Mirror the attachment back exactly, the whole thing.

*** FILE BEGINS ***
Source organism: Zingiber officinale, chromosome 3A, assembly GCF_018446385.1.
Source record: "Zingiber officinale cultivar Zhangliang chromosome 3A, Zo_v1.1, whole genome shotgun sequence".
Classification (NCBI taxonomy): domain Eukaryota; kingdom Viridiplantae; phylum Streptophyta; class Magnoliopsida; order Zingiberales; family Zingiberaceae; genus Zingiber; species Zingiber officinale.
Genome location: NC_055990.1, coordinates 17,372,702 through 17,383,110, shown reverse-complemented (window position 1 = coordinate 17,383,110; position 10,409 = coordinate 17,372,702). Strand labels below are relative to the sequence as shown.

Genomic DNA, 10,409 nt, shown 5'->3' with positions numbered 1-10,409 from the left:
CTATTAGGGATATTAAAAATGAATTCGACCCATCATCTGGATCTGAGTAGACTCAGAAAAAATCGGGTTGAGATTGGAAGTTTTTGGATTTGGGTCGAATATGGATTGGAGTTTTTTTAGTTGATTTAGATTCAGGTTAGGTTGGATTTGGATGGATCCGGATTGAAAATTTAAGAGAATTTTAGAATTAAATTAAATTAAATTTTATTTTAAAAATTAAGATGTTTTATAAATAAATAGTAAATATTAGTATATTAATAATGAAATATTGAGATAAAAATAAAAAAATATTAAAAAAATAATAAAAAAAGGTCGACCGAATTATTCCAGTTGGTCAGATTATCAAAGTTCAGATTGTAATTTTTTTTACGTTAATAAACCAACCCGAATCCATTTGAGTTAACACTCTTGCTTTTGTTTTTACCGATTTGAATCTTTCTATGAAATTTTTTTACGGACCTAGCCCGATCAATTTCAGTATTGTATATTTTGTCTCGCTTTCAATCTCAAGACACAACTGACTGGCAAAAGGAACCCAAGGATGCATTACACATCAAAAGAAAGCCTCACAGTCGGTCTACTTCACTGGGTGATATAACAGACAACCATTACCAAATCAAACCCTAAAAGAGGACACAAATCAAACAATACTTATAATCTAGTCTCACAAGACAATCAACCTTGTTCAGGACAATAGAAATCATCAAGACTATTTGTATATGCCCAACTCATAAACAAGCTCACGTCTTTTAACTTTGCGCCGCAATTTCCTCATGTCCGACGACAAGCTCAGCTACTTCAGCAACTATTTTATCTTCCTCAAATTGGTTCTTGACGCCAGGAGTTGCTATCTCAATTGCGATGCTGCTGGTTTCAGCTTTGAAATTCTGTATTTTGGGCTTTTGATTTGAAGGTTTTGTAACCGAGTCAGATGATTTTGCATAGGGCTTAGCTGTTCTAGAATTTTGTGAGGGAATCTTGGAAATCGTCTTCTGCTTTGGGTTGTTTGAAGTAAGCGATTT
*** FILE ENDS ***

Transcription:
Source organism: Zingiber officinale, chromosome 3A, assembly GCF_018446385.1.
Source record: "Zingiber officinale cultivar Zhangliang chromosome 3A, Zo_v1.1, whole genome shotgun sequence".
Classification (NCBI taxonomy): domain Eukaryota; kingdom Viridiplantae; phylum Streptophyta; class Magnoliopsida; order Zingiberales; family Zingiberaceae; genus Zingiber; species Zingiber officinale.
Genome location: NC_055990.1, coordinates 17,372,702 through 17,383,110, shown reverse-complemented (window position 1 = coordinate 17,383,110; position 10,409 = coordinate 17,372,702). Strand labels below are relative to the sequence as shown.

Genomic DNA, 10,409 nt, shown 5'->3' with positions numbered 1-10,409 from the left:
CTATTAGGGATATTAAAAATGAATTCGACCCATCATCTGGATCTGAGTAGACTCAGAAAAAATCGGGTTGAGATTGGAAGTTTTTGGATTTGGGTCGAATATGGATTGGAGTTTTTTTAGTTGATTTAGATTCAGGTTAGGTTGGATTTGGATGGATCCGGATTGAAAATTTAAGAGAATTTTAGAATTAAATTAAATTAAATTTTATTTTAAAAATTAAGATGTTTTATAAATAAATAGTAAATATTAGTATATTAATAATGAAATATTGAGATAAAAATAAAAAAATATTAAAAAAATAATAAAAAAAGGTCGACCGAATTATTCCAGTTGGTCAGATTATCAAAGTTCAGATTGTAATTTTTTTTACGTTAATAAACCAACCCGAATCCATTTGAGTTAACACTCTTGCTTTTGTTTTTACCGATTTGAATCTTTCTATGAAATTTTTTTACGGACCTAGCCCGATCAATTTCAGTATTGTATATTTTGTCTCGCTTTCAATCTCAAGACACAACTGACTGGCAAAAGGAACCCAAGGATGCATTACACATCAAAAGAAAGCCTCACAGTCGGTCTACTTCACTGGGTGATATAACAGACAACCATTACCAAATCAAACCCTAAAAGAGGACACAAATCAAACAATACTTATAATCTAGTCTCACAAGACAATCAACCTTGTTCAGGACAATAGAAATCATCAAGACTATTTGTATATGCCCAACTCATAAACAAGCTCACGTCTTTTAACTTTGCGCCGCAATTTCCTCATGTCCGACGACAAGCTCAGCTACTTCAGCAACTATTTTATCTTCCTCAAATTGGTTCTTGACGCCAGGAGTTGCTATCTCAATTGCGATGCTGCTGGTTTCAGCTTTGAAATTCTGTATTTTGGGCTTTTGATTTGAAGGTTTTGTAACCGAGTCAGATGATTTTGCATAGGGCTTAGCTGTTCTAGAATTTTGTGAGGGAATCTTGGAAATCGTCTTCTGCTTTGGGTTGTTTGAAGTAAGCGATTT